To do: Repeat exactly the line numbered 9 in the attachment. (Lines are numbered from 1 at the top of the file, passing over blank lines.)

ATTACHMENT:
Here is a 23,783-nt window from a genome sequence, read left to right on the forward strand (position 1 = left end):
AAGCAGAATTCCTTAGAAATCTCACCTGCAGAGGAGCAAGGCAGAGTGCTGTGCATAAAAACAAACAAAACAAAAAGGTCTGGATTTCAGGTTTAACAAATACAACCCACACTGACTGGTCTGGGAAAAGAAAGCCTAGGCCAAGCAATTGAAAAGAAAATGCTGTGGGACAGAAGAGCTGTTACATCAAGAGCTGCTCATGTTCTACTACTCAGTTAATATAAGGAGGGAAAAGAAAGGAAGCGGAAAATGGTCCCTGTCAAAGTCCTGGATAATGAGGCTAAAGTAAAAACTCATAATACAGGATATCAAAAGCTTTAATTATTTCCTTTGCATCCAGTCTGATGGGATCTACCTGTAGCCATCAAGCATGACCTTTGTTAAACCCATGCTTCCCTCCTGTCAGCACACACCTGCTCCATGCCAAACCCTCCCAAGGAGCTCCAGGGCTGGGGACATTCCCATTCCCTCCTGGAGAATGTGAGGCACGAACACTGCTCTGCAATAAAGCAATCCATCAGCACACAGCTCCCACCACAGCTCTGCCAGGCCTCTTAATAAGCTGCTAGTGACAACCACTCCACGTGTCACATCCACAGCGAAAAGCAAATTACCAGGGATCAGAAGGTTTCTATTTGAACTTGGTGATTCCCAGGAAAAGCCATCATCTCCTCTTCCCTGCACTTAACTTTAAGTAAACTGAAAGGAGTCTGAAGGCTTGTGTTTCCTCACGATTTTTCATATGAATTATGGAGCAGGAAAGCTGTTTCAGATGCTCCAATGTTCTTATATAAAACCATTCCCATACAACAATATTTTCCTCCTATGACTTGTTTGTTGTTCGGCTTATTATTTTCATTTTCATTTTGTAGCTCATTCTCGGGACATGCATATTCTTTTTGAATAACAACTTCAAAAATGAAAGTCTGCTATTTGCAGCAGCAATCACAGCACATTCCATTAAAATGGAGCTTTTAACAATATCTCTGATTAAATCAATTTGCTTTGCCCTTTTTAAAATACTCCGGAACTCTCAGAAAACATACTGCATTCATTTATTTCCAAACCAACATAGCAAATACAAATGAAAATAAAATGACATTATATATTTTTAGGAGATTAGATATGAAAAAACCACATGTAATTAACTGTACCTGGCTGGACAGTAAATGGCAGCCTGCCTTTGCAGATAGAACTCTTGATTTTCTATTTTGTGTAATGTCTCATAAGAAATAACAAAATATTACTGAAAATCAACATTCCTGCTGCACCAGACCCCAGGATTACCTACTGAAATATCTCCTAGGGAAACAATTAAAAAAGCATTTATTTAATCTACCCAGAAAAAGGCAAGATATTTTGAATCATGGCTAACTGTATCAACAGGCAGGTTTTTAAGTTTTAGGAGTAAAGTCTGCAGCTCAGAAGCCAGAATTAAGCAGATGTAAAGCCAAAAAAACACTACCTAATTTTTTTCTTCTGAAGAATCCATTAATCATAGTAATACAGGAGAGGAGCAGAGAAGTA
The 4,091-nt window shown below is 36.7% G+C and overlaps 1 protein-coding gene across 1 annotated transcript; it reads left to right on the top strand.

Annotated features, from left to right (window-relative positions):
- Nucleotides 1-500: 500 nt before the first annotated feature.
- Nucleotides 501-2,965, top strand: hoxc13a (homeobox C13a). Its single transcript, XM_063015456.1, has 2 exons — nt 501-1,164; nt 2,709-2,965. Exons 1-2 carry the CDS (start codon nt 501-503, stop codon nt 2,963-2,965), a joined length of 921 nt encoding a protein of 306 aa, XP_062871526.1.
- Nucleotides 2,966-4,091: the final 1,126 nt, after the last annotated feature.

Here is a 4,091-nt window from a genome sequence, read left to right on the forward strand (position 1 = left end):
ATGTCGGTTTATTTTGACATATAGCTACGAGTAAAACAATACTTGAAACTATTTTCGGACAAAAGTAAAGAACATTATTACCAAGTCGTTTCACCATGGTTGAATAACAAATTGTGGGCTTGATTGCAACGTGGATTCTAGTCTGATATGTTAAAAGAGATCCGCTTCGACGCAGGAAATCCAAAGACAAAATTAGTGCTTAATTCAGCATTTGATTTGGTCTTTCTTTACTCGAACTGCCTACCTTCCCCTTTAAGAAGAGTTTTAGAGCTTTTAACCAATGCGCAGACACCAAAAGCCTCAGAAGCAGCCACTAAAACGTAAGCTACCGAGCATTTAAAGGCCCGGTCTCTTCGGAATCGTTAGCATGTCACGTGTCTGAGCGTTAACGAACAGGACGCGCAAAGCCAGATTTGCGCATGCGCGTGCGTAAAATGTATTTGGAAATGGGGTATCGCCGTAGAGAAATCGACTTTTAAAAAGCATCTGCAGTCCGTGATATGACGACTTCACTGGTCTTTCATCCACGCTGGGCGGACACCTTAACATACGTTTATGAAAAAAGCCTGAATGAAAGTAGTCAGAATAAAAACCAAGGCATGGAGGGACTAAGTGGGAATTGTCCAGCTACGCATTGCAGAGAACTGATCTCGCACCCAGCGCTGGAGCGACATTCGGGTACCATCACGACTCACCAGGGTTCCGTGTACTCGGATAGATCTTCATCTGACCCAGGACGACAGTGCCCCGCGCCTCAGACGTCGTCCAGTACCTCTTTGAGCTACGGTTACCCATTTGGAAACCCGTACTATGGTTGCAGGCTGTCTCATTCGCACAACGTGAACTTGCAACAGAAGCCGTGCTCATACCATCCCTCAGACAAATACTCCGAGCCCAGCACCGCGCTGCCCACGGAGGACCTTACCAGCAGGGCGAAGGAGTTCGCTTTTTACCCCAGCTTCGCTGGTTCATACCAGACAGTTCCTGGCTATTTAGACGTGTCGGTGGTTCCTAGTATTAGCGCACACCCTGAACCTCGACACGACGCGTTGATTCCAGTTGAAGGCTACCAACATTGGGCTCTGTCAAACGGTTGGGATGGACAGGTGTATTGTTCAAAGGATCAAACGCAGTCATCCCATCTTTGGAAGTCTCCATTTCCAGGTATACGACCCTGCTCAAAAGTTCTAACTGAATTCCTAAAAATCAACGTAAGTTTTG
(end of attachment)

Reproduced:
ATGTCGGTTTATTTTGACATATAGCTACGAGTAAAACAATACTTGAAACTATTTTCGGACAAAAGTAAAGAACATTATTACCAAGTCGTTTCACCATGGTTGAATAACAAATTGTGGGCTTGATTGCAACGTGGATTCTAGTCTGATATGTTAAAAGAGATCCGCTTCGACGCAGGAAATCCAAAGACAAAATTAGTGCTTAATTCAGCATTTGATTTGGTCTTTCTTTACTCGAACTGCCTACCTTCCCCTTTAAGAAGAGTTTTAGAGCTTTTAACCAATGCGCAGACACCAAAAGCCTCAGAAGCAGCCACTAAAACGTAAGCTACCGAGCATTTAAAGGCCCGGTCTCTTCGGAATCGTTAGCATGTCACGTGTCTGAGCGTTAACGAACAGGACGCGCAAAGCCAGATTTGCGCATGCGCGTGCGTAAAATGTATTTGGAAATGGGGTATCGCCGTAGAGAAATCGACTTTTAAAAAGCATCTGCAGTCCGTGATATGACGACTTCACTGGTCTTTCATCCACGCTGGGCGGACACCTTAACATACGTTTATGAAAAAAGCCTGAATGAAAGTAGTCAGAATAAAAACCAAGGCATGGAGGGACTAAGTGGGAATTGTCCAGCTACGCATTGCAGAGAACTGATCTCGCACCCAGCGCTGGAGCGACATTCGGGTACCATCACGACTCACCAGGGTTCCGTGTACTCGGATAGATCTTCATCTGACCCAGGACGACAGTGCCCCGCGCCTCAGACGTCGTCCAGTACCTCTTTGAGCTACGGTTACCCATTTGGAAACCCGTACTATGGTTGCAGGCTGTCTCATTCGCACAACGTGAACTTGCAACAGAAGCCGTGCTCATACCATCCCTCAGACAAATACTCCGAGCCCAGCACCGCGCTGCCCACGGAGGACCTTACCAGCAGGGCGAAGGAGTTCGCTTTTTACCCCAGCTTCGCTGGTTCATACCAGACAGTTCCTGGCTATTTAGACGTGTCGGTGGTTCCTAGTATTAGCGCACACCCTGAACCTCGACACGACGCGTTGATTCCAGTTGAAGGCTACCAACATTGGGCTCTGTCAAACGGTTGGGATGGACAGGTGTATTGTTCAAAGGATCAAACGCAGTCATCCCATCTTTGGAAGTCTCCATTTCCAGGTATACGACCCTGCTCAAAAGTTCTAACTGAATTCCTAAAAATCAACGTAAGTTTTG